Tune-up your 401(k) for 2017

A 401(k) plan is a remarkable retirement tool, but it requires a little routine maintenance. Here’s what to look for.

MAXIMUM CONTRIBUTIONS
First, verify you are contributing the maximum possible. The most an employee can contribute for 2017 is $18,000. But the catch up amount for those ages 50 and older is $6,000. Every dollar you contribute lowers your current taxable income. If you think your tax rate will actually be higher
in retirement, consider switching to a Roth 401(k). Your contributions won’t reduce taxable income, but later withdrawals will be tax-free.

INVESTMENT ALLOCATIONS
With the recent stock market fluctuations, now is also a good time to review your 401(k) investment allocation. You might find your portfolio out of balance or too concentrated in certain areas. For convenience and peace of mind, consider investing in funds that do the re-balancing for you based on how long you have until retirement.

INVESTMENT FEES
And while you are looking at your investments, take a peek at the fees you are paying. Recent law changes require investment companies to disclose their fees, and you could be surprised at what you pay. Next to taxes, investment fees are one of the biggest threats to your retirement earnings over time. Of course, investment fees should be compared to performance history for a complete picture.

UPDATE YOUR BENEFICIARY INFORMATION
Something many people forget to update is their 401(k) beneficiary information. Changes in family members, married status, or other life events may require a revision to your plan records. Beneficiary information should also be updated for new contact information. You may even decide to donate your plan after you pass away and list your favorite charity as a beneficiary.
Finally, don’t forget to review and update those retirement accounts you have kept at previous employers.

For help with these and other retirement issues, contact our office. ♦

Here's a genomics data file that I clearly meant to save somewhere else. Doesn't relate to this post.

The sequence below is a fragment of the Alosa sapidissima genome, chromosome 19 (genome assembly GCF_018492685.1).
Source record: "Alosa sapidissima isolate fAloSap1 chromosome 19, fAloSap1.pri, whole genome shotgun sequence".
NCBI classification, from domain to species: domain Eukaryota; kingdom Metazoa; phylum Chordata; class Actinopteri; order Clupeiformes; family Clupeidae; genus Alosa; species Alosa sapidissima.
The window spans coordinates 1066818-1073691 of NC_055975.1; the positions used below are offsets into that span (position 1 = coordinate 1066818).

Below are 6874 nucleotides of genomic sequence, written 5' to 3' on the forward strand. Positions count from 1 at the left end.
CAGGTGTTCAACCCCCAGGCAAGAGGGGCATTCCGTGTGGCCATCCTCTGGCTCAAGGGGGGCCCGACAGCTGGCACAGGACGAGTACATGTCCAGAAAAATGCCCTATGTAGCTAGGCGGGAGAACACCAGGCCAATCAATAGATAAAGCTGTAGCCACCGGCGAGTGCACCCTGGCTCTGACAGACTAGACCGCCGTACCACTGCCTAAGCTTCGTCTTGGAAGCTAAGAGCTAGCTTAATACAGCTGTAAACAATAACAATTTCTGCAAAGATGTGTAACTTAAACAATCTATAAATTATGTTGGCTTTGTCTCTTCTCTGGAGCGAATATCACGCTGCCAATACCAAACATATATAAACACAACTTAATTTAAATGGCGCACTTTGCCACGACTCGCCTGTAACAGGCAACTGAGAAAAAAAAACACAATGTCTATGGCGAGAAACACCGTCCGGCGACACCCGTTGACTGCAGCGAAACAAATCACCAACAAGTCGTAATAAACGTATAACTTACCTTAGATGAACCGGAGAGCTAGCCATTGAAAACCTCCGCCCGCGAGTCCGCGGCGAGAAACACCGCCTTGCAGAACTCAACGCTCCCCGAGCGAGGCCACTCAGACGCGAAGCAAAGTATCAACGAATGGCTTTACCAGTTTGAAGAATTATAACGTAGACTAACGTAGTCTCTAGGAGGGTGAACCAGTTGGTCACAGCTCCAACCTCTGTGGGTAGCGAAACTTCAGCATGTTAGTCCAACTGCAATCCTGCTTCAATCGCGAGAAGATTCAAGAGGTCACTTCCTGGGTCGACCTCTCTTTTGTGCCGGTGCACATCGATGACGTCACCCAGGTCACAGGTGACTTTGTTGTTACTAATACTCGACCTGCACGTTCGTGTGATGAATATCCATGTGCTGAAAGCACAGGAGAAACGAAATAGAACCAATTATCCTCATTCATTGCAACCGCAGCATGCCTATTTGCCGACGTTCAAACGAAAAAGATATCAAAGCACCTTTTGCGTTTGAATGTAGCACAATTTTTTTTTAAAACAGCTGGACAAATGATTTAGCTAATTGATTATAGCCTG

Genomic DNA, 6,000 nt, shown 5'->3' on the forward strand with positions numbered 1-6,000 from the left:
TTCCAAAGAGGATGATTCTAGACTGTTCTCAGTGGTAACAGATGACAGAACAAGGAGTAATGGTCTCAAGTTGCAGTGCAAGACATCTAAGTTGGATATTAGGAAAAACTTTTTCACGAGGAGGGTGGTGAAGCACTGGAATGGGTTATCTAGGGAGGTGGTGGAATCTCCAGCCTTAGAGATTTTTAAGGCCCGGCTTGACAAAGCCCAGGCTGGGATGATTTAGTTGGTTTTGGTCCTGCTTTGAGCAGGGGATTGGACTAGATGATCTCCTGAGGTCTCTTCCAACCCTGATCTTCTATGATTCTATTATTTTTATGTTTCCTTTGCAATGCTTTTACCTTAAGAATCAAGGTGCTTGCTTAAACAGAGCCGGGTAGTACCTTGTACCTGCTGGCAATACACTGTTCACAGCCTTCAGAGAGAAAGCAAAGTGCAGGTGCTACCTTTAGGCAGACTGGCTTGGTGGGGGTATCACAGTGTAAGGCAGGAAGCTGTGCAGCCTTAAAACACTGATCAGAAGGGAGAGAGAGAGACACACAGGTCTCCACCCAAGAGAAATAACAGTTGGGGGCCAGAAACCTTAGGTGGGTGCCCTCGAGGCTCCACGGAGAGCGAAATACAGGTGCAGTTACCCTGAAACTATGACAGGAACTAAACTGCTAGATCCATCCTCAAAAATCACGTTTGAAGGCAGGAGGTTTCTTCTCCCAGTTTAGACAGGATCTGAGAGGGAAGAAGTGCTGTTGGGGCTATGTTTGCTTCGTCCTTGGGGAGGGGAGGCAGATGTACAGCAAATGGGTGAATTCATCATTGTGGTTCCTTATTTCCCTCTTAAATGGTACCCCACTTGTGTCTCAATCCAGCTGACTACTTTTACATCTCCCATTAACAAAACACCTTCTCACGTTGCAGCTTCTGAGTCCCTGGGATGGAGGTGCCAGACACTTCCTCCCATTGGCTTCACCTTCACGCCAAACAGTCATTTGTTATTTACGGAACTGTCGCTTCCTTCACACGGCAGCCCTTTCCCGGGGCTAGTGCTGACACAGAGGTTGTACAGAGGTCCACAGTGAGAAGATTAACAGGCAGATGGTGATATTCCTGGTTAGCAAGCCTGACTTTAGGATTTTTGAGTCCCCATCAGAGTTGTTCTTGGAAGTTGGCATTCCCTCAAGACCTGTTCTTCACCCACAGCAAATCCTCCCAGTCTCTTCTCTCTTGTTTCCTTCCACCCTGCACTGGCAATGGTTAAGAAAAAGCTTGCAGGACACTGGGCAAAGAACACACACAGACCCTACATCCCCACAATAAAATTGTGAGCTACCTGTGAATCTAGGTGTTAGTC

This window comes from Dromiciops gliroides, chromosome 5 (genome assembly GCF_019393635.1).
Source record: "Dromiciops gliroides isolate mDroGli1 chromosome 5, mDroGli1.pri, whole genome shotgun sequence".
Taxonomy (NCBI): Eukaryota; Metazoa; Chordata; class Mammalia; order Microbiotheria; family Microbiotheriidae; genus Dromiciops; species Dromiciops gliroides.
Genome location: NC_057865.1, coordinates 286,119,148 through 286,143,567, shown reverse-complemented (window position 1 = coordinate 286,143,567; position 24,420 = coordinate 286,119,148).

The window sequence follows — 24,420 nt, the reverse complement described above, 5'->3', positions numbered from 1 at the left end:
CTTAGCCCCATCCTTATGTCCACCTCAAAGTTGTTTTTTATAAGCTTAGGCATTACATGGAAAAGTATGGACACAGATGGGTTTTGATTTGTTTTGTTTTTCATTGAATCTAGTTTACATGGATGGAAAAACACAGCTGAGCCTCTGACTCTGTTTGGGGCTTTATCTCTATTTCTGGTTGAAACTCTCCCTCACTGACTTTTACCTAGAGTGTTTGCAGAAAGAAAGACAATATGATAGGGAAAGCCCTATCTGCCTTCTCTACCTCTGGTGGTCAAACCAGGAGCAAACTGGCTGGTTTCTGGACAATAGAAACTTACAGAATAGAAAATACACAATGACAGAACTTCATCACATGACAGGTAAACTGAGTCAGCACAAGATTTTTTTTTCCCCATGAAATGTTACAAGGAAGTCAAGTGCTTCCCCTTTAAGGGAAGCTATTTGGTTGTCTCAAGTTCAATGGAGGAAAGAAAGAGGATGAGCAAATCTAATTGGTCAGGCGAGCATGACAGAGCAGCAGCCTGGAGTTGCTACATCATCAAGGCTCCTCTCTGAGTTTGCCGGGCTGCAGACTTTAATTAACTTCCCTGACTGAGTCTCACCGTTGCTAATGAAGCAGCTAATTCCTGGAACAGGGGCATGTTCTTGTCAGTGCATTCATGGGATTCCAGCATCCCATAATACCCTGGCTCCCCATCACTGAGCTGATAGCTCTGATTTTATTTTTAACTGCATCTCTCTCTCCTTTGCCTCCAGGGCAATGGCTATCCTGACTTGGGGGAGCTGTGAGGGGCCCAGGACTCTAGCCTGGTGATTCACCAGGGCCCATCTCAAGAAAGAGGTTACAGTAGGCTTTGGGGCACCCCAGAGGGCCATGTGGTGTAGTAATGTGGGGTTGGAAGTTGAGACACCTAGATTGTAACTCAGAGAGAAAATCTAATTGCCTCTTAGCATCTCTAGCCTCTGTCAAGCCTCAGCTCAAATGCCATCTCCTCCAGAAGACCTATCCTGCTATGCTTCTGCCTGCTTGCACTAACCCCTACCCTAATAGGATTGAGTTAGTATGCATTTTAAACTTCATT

2017 Tax Update

It seems like we’re already preparing for the 2017 tax season only moments after we drop our 2016 tax return at the post office or hit send on our E-File return. Keeping informed of changes and updates is a great way to prepare yourself come tax time. Apart from tax law changes, the IRS adjusts many tax numbers for inflation each year. Here are some of those adjustments that you need to be aware of in your 2017 tax and financial planning.

  • The standard mileage rates are 53.5¢ a mile for business driving, 17¢ a mile for medical and moving, and 14¢ a mile for charitable driving.
  • The social security taxable wage limit is $127,200. Retirees under full retirement age can earn up to $16,920 in 2017 without losing benefits.
  • Contribution limits to some retirement accounts increase for 2017. The maximum contribution for an IRA remains at $5,500 for those under age 50 and $6,500 for those 50 and older. The limit for SIMPLE plans remains at $12,500 for those under age 50 and $15,500 for those 50 and older. The 401(k) limit for 2017 is $18,000 for those under age 50 and $24,000 for those 50 and older.
  • The nanny tax threshold remains at $2,000.
  • The kiddie tax threshold remains at $2,100.
  • The annual gift tax exclusion limit remains at $14,000 for 2017.

For details on these and other 2017 numbers and changes, give us a call. ♦

2017 Tax Deadlines

❚ March 2 – Extended deadline to
provide a copy of Form 1095-C to employees who receive health care insurance coverage. (Original due date, January 31, 2017, was extended by 30 days.)
❚ March 15 – 2016 income tax returns for calendar-year S corporations
❚ March 15 – 2016 income tax returns for calendar-year partnerships
❚ March 15 – Deadline for calendar-
year corporations to elect S corporation status for 2017
❚ April 18 – 2016 individual tax returns
❚ April 18 – 2016 annual gift tax returns
❚ April 18 – 2016 IRA contributions
❚ April 18 – First installment of 2017 individual estimated tax ♦

Client Alert: Tax strategies for an uncertain 2017

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Taxes, like death, might be certain, but strategies to lower your taxes might be quite fluid this year in light of changes in Washington.  

◗ Let’s start with what we know
The tax extenders law passed in 2015 made permanent many rules that used to hinge upon last minute passage by Congress. These include the rule allowing taxpayers age 70½ or older to distribute up to $100,000 from an IRA direct to charity. Also made permanent was the American Opportunity Tax Credit, which provides a credit of up to $2,500 for qualified higher-education expenses for yourself, your spouse, or a dependent in the first four years of college. Be aware that the AOTC phases out at $180,000 for married joint filers and at $90,000 for unmarried taxpayers. It is not available if you are married and file a separate tax return.